- Provide sacramental celebrations in various languages;
- There must also be a rector of the shrine — in this case, that is Father of Mercy John Broussard. To care for the spiritual needs of pilgrims, Bishop Ricken had asked the Fathers of Mercy to care for the shrine, beginning in July 2011. Fr. Peter Strycker served as the first rector of the shrine, from 2011 until July of this year.
Finally, a shrine cannot serve as a local parish, so ordinarily, baptisms, weddings and funerals cannot be held there. And, once approved as a national shrine, its formal statutes must be reviewed by the national bishops’ conference every 10 years.
The accessibility issues have been addressed over the past few years, including adding more parking in front of the shrine and ramps leading to the upper chapel. This summer, an outdoor entrance to the Apparition Oratory and accessed by a ramp was added.
Additionally, the walkway around the outdoor Stations of the Cross received a paved stone walkway and the procession route along the shrine’s perimeter was updated with a packed gravel walkway.
“It gives a more solid surface for people in wheelchairs and walkers as well,” Fountain explained.
Another accessibility issue had been the temperatures in the underground apparition site.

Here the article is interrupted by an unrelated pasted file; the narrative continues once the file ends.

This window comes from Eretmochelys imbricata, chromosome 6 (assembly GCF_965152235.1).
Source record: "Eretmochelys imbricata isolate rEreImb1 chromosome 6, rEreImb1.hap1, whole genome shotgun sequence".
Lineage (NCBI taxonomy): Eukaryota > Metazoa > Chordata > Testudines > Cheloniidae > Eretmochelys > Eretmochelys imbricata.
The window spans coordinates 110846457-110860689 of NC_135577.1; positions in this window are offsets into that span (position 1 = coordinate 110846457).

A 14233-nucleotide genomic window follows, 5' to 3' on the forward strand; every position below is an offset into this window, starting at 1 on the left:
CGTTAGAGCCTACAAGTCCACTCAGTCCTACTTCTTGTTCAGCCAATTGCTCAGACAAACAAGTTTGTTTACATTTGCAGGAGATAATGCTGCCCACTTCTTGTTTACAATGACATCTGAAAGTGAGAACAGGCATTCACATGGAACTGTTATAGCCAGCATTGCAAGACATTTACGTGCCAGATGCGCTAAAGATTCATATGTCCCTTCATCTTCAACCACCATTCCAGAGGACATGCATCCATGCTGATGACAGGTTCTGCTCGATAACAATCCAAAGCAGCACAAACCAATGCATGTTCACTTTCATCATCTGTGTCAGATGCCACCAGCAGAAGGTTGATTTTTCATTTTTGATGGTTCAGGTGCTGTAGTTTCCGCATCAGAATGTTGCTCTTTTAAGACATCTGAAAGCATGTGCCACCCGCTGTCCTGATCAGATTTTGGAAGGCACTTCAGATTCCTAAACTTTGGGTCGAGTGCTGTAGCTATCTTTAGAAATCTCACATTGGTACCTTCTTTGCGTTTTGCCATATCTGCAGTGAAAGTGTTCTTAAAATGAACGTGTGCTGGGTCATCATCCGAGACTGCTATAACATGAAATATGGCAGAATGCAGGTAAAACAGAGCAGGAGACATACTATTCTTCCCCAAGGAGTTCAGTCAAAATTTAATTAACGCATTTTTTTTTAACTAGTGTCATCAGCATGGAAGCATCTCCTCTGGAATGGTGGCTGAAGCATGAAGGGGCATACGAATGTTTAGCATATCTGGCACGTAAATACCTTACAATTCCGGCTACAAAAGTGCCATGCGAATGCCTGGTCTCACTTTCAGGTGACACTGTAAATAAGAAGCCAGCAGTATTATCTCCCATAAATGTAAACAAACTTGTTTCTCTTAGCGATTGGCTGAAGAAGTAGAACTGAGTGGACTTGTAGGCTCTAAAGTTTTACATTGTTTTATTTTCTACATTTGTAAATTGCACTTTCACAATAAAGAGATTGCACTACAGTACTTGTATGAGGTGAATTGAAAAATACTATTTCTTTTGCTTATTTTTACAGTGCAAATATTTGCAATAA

“When it gets hot and sticky, I can guarantee you it was over 90 degrees in that chapel,” Fountain said.
That issue was dealt with when air conditioning was added in early July.
As part of the approval process, the U. S. bishops must send a representative bishop to view the site. This visit, by Bishop Mark J. Seitz of El Paso, Texas, a member of the Committee on Divine Worship, took place on July 30, 2015.
That day included Bishop Seitz concelebrating Mass with Bishop Ricken at the shrine, taking a tour of the facilities and having lunch with “a cross section of some of our pilgrims — some who have come here for generations and some that have had wonderful healing graces bestowed on them here,” said Fountain.
Fountain added that each pilgrim “had an opportunity to tell Bishop Seitz what was so special about shrine to them and their families. It was very moving. We had set aside one hour and it took two.”